Thursday, November 5, 2015

Of Heroes And Goats


by: Dan Howard
Staff Writer

Hallelujah, the worst baseball season in 33 years is finally over.

Will the Reds new GM Dick Williams be active this offseason?

I read that the San Francisco Giants declined their option on Nori Aoki, hmmmmm. Career .287 hitter, good contact, some speed although his stolen base numbers have fallen over the past couple of seasons, and he was a bona fide Reds killer while in Milwaukee.

Congrats to the Kansas City Royals, featuring former Reds Johnny Cueto, Edinson Volquez, and Ryan Madson, for overcoming several deficits to become World Champions.

The New York Mets played like they’d never been to the World Series before, the Royals played like champions.

What you just witnessed during the Series was a classic example of how “Small Ball” works. “Keep the line moving”, as now World Champion manager Ned Yost so aptly put it.

Useless Trivia; this was Ned Yost first championship as a manager, however Yost participated in eight “Fall Classics”. He played for the Milwaukee Brewers in the 1982 series, was a coach for the Atlanta Braves during their World Series trips in 1991,1992,1995,1996, and 1999, and back to back trips to the World Series as manager.

Hey Bryan Price, did you take plenty of notes on how to win a championship?

You can pencil the Washington Nationals as the early favorite to win the National League East. Yeah, Dusty Baker is that good. Nice slam toward the Reds at his press conference.

I sure thought Baker’s next job would be as Dodgers skipper.

I wonder if Daniel Murphy or Lucas Duda will be under the same scrutiny that Bill Buckner was in 1986.

In case you’re a product of the Common Core driven public school system, here’s a history lesson; way back in 1986 the New York Mets played the Boston Red Sox in the World Series. Boston held a three games to two lead heading to game six at Shea Stadium. Boston led 5 – 3 going to the Mets half of the tenth. Red Sox pitcher Calvin Schiraldi quickly recorded two outs when, in essence, the wheels fell off. Gary Carter lashed a single to left, Kevin Mitchell singled to center, and then Ray Knight followed with an RBI single to right center scoring Carter and advancing Mitchell to third. At this point Sox manager John McNamara brought in Bob Stanley to try to secure the elusive third out. Stanley promptly throws a 2 – 2 wild pitch sending Mitchell in with the tying run. On Stanley’s next pitch Mookie Wilson bounces a grounder to first and a hobbled Bill Buckner valiantly tried to make the catch but the ball rolls between his legs allowing the winning run to score tying the series at three games each.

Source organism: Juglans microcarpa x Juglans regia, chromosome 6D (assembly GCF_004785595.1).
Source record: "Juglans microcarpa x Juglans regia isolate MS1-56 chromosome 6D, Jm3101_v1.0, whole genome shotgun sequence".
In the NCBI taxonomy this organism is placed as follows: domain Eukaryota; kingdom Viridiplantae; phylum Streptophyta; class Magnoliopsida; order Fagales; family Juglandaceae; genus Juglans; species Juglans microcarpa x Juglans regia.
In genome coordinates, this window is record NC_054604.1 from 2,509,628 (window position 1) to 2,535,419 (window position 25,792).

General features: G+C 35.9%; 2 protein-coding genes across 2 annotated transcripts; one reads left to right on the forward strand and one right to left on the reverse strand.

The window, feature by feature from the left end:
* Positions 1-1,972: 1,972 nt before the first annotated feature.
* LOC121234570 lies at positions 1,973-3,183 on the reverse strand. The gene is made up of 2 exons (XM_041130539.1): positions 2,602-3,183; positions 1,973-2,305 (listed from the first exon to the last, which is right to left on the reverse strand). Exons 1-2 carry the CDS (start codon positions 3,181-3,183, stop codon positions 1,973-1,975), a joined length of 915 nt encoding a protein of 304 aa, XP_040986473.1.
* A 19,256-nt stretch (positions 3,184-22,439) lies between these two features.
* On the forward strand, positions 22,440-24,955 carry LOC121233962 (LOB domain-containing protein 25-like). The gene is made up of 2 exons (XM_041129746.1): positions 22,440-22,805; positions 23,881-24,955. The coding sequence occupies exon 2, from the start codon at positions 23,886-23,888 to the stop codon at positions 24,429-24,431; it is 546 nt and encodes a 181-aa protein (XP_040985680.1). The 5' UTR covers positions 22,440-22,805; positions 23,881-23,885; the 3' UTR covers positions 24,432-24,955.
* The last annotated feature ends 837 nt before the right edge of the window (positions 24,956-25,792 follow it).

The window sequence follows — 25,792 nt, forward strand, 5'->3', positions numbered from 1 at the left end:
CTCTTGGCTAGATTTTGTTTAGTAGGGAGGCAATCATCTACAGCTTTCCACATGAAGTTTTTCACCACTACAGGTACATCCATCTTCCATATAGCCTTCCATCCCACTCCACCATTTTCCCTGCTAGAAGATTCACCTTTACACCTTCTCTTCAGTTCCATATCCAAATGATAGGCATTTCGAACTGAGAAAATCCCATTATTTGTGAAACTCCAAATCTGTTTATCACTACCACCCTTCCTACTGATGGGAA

Question: How did the Montreal Expos react to this game? Write a 900 page thesis about it. (Sorry, I was helping my ten year old with a Common Core math problem.)

Just like 1975, Boston blows an early 3 – 0 lead in game 7. All Buckner’s fault, eh?

There something to be said about great relief pitching, which the Red Sox didn’t have in 1986. I guess that was Bill Buckner’s fault too.

More Useless Trivia; if you’ve ever watched replays of Hank Aaron’s 715th home run in old Fulton County Stadium, that’s Bill Buckner of the Los Angeles Dodgers climbing the fence in a futile effort to catch the historic baseball.

Come to think of it, we could blame Buckner for a lot of things; our economy, the lack of jobs, higher taxes, the Tea Party political movement, Obamacare (Bucknercare just didn’t sound good), problems in the Middle East, terrorism, global warming, World Wars one and two, Watergate, Whitewater Gate (Google it), Steve Bartman, and gridlock in Washington D.C.